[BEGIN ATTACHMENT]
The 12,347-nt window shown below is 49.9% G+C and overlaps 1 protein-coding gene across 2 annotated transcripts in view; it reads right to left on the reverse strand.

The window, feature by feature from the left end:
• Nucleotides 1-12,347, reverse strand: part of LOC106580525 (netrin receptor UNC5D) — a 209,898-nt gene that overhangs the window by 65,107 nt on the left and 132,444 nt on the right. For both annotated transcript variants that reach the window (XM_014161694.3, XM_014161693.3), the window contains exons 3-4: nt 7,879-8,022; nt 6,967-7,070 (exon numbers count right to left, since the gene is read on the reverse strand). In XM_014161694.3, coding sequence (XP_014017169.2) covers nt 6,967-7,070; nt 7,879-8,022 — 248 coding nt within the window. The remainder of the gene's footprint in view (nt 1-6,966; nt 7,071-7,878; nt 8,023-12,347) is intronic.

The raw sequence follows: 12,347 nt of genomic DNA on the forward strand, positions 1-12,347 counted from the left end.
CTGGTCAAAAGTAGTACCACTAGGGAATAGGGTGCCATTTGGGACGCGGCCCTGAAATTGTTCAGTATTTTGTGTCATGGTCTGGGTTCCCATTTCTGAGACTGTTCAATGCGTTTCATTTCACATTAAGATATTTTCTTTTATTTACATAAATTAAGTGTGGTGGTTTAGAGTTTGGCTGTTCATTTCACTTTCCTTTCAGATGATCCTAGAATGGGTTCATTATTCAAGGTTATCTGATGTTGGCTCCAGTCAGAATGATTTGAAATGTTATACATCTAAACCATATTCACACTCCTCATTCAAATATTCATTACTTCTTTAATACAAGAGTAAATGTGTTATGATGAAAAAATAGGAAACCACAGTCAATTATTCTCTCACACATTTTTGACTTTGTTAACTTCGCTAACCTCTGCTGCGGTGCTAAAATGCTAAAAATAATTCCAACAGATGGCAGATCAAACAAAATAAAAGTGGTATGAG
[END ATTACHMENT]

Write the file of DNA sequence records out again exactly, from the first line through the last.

The 12,347-nt window shown below is 49.9% G+C and overlaps 1 protein-coding gene across 2 annotated transcripts in view; it reads right to left on the reverse strand.

The window, feature by feature from the left end:
• Nucleotides 1-12,347, reverse strand: part of LOC106580525 (netrin receptor UNC5D) — a 209,898-nt gene that overhangs the window by 65,107 nt on the left and 132,444 nt on the right. For both annotated transcript variants that reach the window (XM_014161694.3, XM_014161693.3), the window contains exons 3-4: nt 7,879-8,022; nt 6,967-7,070 (exon numbers count right to left, since the gene is read on the reverse strand). In XM_014161694.3, coding sequence (XP_014017169.2) covers nt 6,967-7,070; nt 7,879-8,022 — 248 coding nt within the window. The remainder of the gene's footprint in view (nt 1-6,966; nt 7,071-7,878; nt 8,023-12,347) is intronic.

The raw sequence follows: 12,347 nt of genomic DNA on the forward strand, positions 1-12,347 counted from the left end.
CTGGTCAAAAGTAGTACCACTAGGGAATAGGGTGCCATTTGGGACGCGGCCCTGAAATTGTTCAGTATTTTGTGTCATGGTCTGGGTTCCCATTTCTGAGACTGTTCAATGCGTTTCATTTCACATTAAGATATTTTCTTTTATTTACATAAATTAAGTGTGGTGGTTTAGAGTTTGGCTGTTCATTTCACTTTCCTTTCAGATGATCCTAGAATGGGTTCATTATTCAAGGTTATCTGATGTTGGCTCCAGTCAGAATGATTTGAAATGTTATACATCTAAACCATATTCACACTCCTCATTCAAATATTCATTACTTCTTTAATACAAGAGTAAATGTGTTATGATGAAAAAATAGGAAACCACAGTCAATTATTCTCTCACACATTTTTGACTTTGTTAACTTCGCTAACCTCTGCTGCGGTGCTAAAATGCTAAAAATAATTCCAACAGATGGCAGATCAAACAAAATAAAAGTGGTATGAG